The Wild One (1951)
What Marlon Brando did for the T-shirt in “A Streetcar Named Desire,” he did double for the leather jacket in this, the original biker movie. As a motorcycling rebel, Brando pre-dated what would become the ’50s greaser look and helped define leather as a fashion statement. Soon every grease monkey, juvenile delinquent and rock ‘n’ roller needed his black leather to be cool. From the style of the Beatles in Liverpool to early Elvis to “Happy Days’ ” Fonzie to Johnny Depp, it all started here with Brando.
The Great Gatsby (1974)
Designer Theoni V. Aldredge’s meticulous approach to capturing the look of high society in the 1920s caused a flapper fashion trend and won her an Oscar. Dapper ’20s-style dress was suddenly in. Tweeds, designed by Ralph Lauren for Robert Redford, as well as argyle socks and bracers filled stores everywhere as the Roaring ’20s came in vogue in the mid-’70s.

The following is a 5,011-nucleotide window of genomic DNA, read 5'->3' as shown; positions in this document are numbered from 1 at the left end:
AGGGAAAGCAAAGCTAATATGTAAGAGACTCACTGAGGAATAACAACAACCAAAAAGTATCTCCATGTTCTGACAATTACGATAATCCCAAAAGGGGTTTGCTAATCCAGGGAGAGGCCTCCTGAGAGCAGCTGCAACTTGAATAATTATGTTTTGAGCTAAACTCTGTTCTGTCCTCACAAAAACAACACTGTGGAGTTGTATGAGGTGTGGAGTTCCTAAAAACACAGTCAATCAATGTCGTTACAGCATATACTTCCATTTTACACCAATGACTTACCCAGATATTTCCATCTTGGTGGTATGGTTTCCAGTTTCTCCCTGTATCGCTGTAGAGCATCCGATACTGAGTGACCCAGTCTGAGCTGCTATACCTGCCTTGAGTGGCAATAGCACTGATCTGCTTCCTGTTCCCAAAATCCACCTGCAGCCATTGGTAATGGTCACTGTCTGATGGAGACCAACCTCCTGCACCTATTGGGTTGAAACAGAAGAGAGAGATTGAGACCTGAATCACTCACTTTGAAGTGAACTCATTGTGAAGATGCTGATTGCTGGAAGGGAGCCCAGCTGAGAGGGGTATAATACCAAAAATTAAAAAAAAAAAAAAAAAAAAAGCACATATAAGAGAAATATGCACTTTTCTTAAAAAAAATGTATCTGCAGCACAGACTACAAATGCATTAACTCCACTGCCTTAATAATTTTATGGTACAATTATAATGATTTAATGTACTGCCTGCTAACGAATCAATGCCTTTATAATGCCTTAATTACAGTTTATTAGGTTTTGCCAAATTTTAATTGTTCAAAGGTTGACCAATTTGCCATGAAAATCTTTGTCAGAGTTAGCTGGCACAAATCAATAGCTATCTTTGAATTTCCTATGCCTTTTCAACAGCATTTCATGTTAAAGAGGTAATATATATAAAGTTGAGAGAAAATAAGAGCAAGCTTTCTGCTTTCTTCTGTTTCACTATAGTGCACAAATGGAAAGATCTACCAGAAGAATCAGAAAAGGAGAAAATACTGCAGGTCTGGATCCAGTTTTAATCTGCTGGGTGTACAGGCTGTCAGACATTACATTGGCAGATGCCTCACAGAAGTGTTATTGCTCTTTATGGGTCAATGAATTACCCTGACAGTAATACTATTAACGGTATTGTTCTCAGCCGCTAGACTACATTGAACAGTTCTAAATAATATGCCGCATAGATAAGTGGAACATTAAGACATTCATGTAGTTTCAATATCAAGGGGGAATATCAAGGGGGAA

Jennifer Beals + a pair of scissors + aerobics = fashion trend. Dance-related clothes like leotards, leg warmers, headbands and dance slippers were all the rage in booming fitness clubs around the country. Torn jeans paired with cut-up, off-the-shoulder men’s sweatshirts was a sexy look that everyone could copy on no budget, and they did. But it was Beals’ combo look of footless tights and an oversized shirt that made a permanent, lasting impression in fashion.
How’d they keep that dress up? Renowned designer Jean Louis constructed Rita Hayworth’s stunning strapless “Put the Blame on Mame” dress to stay in place while the buxom beauty danced with arms raised. The black satin number was an instant hit and copied all over the world. Dresses that highlight bare shoulders in a stylish, beautiful fabric have inspired designers and women ever since.